Networking Isn't About Instant Gratification

Andrew Hitz

"Networking isn't about instant gratification. It is about fostering relationships over a career."
-Jeff Conner of Boston Brass from Episode 7 of The Entrepreneurial Musician

Networking is just like learning a really difficult recital program. It takes a plan and it takes having the discipline to execute that plan over the long haul.

A lot of musicians are good at networking. Not many are great.

That is an easy point of differentiation for anyone in the business who is willing to put in the effort.

It's Not An Effort Contest

Andrew Hitz

"No one cares how hard you've worked. It's not an effort contest."

-Seth Godin

The music business, as with just about every single business in the world today, is a results-based business.  It doesn't matter how long you spent studying the score.  It doesn't matter how many hours you spent in the practice room.  It doesn't matter how hard you marketed the event.

All that matters is how well you can conduct the piece.  All that matters is how well you can play the part.  All that matters is how many tickets you sold.

It's not an effort contest.

My Interview with Seth Haines about a Career in Music

Andrew Hitz

Seth Haines of the great resource, The Musician's Guide to Hustling, was kind enough to interview me on my career to this point.  We discussed a variety of subjects including:

  • How I got the job with Boston Brass
  • How I proactively planned for my career after Boston Brass
  • Keys to freelancing
  • How Lance LaDuke and I came to create Pedal Note Media
  • All of my current projects including working with The Mockingbird Foundation
  • And a lot more!

Seth has a good thing going over there and it was great to chat with him about making a career in music.  You can check out the interview here.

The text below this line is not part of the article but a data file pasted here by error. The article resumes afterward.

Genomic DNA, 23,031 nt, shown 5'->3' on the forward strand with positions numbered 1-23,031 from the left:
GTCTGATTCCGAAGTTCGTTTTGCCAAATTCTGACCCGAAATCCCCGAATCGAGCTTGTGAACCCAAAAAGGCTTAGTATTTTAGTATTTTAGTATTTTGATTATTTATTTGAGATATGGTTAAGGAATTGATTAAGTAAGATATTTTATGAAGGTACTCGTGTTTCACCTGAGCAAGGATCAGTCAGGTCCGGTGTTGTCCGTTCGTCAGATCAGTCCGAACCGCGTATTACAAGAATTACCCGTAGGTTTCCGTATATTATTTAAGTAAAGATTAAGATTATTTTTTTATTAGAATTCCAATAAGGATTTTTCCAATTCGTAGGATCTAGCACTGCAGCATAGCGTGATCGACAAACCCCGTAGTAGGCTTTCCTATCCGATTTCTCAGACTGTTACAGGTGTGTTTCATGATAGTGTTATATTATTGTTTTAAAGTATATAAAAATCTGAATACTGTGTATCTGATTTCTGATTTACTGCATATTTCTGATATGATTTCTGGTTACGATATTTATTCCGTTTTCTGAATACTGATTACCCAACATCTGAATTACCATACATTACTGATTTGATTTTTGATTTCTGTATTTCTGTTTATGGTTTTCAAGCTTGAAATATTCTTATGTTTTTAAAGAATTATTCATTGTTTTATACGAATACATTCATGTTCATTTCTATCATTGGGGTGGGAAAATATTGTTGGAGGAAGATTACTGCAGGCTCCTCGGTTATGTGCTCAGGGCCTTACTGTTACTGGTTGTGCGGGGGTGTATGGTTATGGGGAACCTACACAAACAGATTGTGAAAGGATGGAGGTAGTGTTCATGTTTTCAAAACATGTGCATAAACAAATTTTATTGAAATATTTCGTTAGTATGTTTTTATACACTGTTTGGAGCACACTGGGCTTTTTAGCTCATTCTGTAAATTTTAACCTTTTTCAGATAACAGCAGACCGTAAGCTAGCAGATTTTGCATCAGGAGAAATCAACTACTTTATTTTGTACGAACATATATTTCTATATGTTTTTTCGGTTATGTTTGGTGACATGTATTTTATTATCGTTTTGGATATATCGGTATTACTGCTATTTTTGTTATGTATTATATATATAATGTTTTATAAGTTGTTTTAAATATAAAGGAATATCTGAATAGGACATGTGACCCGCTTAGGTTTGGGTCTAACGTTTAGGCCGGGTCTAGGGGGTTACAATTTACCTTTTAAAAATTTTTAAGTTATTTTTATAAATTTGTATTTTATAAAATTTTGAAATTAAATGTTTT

Dealing With The 10%

Andrew Hitz

The problem is that sometimes it is the 10% that makes the decisions.  Also, we are frequently judged by the 90% on how we deal with the 10%.  

Playing your tail off plus being kind to everyone all the time almost always equals employed.

Comfortable Is Not Good Enough

Andrew Hitz

Here is a thought-provoking article by Tony Plog about the realities of making it as a professional musician:

"But in music performance, good or comfortable is not good enough. Sometimes it’s not even close to being good enough. This may sound brutal, but in fact it’s brutally honest."

There are some hard truths in that brief blog post that all of us who "made it" in music were taught as some point along the line. Thank you for putting it into words, Tony!

It's a People Problem

Andrew Hitz

"Dealing with people is probably the biggest problem you face, especially if you're in business." 
-Dale Carnegie

There are far more great players today than there are paying jobs.  The ability to successfully navigate the business side of music has never been more important.  And by far the most difficult aspect of that is dealing with people.

Your reputation, both your musical one and your professional one, always precedes you.  Those who are kind, even to those who sometimes make that difficult, tend to get called a lot.  Sure, some people who are rarely kind get work, but they do so in spite of that fact.

With the current level of competition for even just quality freelance gigs, you don't want to be giving anyone a reason to not hire you, especially after putting in thousands of hours of work on the horn.